Ytterbium is not very important. Only about 50 metric tons of the stuff is produced each year. That being said, element number 70 is part of a group of important, high-demand elements. They were once called “rare earths” but it turns out these substances are neither rare, nor “earths” (the old name for metal oxides).
Although the old term “rare earths” is still widely used, chemists call these elements lanthanides after element #57, lanthanum. There are 15 lanthanides, from #57 to #71, lutetium. They occupy the 4f-block of the transition metals. It is more correct to say lanthanoids as the “-ide” suffix is normally used for negative ions, but the usage of lanthanide is so pervasive that it will likely stay.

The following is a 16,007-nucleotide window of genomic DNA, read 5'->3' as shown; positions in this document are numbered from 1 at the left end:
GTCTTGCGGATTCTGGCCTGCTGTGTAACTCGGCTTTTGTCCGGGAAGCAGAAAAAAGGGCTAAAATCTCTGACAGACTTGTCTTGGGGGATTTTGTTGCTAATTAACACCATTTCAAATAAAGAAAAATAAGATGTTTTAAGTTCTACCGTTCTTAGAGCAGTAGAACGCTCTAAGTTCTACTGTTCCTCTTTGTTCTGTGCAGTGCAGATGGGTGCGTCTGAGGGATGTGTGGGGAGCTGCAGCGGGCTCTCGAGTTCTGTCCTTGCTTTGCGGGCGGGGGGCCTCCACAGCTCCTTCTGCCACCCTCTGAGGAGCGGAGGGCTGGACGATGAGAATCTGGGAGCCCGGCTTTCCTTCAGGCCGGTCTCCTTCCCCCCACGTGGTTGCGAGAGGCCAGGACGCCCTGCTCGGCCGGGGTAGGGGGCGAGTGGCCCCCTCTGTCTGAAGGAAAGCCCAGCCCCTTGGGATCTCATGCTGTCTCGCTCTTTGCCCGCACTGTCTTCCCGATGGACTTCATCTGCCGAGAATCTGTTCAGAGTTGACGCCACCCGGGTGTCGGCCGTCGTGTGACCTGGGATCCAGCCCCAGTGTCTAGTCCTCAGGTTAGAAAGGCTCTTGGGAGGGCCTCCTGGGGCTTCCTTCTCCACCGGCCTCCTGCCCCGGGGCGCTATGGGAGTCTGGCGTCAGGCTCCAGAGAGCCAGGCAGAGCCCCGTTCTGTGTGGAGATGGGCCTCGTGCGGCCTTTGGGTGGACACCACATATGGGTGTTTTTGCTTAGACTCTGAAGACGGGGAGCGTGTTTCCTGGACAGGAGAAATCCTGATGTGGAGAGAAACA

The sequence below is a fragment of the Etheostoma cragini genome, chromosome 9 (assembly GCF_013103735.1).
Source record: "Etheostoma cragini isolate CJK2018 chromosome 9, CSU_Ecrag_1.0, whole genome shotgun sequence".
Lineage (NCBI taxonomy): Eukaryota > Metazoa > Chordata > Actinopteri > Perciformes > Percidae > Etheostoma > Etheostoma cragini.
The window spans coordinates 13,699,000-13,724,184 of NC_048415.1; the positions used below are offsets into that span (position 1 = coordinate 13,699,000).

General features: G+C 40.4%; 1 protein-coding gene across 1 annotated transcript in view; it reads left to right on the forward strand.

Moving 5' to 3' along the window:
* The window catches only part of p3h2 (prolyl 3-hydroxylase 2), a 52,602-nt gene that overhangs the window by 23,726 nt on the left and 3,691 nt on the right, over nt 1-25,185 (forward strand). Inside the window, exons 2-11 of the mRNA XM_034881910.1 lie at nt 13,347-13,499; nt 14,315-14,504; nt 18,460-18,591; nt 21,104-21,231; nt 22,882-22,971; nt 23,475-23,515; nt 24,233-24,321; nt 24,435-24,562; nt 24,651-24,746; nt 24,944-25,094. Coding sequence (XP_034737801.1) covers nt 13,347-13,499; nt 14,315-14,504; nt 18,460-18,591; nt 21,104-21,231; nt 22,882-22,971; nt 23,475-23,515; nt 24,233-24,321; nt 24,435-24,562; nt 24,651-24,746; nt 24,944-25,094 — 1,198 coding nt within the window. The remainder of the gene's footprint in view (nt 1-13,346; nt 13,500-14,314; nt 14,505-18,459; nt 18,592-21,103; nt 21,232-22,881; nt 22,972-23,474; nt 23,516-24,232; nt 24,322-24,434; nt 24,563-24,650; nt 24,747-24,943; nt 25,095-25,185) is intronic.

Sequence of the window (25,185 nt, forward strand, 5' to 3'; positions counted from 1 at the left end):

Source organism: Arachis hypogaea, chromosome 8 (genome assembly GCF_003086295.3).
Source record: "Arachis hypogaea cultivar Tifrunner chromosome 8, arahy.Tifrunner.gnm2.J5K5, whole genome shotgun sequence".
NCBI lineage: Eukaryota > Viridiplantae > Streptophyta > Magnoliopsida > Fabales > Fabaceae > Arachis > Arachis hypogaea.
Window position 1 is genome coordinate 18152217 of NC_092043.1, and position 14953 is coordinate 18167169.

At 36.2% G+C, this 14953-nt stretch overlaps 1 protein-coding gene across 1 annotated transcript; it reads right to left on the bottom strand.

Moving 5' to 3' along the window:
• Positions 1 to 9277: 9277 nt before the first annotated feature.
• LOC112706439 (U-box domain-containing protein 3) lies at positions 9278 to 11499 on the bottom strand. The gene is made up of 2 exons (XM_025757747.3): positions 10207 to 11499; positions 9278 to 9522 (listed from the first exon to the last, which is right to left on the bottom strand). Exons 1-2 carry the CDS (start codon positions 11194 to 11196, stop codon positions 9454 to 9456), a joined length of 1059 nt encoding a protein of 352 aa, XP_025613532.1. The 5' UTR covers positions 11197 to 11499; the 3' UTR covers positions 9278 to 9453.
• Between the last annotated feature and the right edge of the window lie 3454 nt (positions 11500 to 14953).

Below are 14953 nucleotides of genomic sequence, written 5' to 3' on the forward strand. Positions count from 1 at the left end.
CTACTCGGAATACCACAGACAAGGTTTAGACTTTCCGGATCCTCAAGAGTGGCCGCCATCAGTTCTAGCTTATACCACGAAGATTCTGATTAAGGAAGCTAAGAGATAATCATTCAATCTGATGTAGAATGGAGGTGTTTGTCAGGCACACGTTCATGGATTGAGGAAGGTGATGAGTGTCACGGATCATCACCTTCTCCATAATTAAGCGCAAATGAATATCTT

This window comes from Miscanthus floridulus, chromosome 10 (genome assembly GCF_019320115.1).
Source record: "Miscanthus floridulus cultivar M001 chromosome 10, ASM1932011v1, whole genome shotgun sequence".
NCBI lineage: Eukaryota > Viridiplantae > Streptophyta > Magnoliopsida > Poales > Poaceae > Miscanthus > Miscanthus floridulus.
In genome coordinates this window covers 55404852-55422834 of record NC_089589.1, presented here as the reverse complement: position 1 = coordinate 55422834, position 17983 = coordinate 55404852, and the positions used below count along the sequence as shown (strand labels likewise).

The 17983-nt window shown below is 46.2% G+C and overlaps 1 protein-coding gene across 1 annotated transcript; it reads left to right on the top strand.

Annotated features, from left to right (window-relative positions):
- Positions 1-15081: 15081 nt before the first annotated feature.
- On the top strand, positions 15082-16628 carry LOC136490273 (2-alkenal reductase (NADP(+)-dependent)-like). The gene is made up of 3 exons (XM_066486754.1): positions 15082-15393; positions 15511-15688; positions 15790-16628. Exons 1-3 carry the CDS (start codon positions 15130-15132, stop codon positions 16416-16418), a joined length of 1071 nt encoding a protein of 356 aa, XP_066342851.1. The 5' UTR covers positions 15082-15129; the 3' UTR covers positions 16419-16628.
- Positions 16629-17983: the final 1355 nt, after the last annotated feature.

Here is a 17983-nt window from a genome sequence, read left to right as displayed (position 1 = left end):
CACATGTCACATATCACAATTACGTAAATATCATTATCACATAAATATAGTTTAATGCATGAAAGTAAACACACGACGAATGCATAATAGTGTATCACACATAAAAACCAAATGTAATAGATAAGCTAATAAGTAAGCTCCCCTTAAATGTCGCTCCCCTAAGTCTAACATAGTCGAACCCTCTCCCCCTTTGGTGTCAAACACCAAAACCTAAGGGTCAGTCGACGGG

The word means “to lie hidden.” Many of these elements were unknown until modern times because they are so chemically similar they are hard to separate and distinguish. Ytterbium is named for Ytterby, Sweden, which is where it was first isolated. The elements terbium (Tb, #65) and erbium (Er, #68) are named for the same place.
Ytterbium is used in atomic clocks and in fact is part of the world’s most accurate time piece. Some ytterbium is used as a moderator in nuclear reactors. Otherwise its sister elements in the lanthanoid series are the ones getting the headlines. They are used as catalysts in glass-making and in optical devices like lasers. Mostly they are used in magnets and electric motors. Right now the US has only one rare earth mine and one processing facility. China is the world’s leading producer.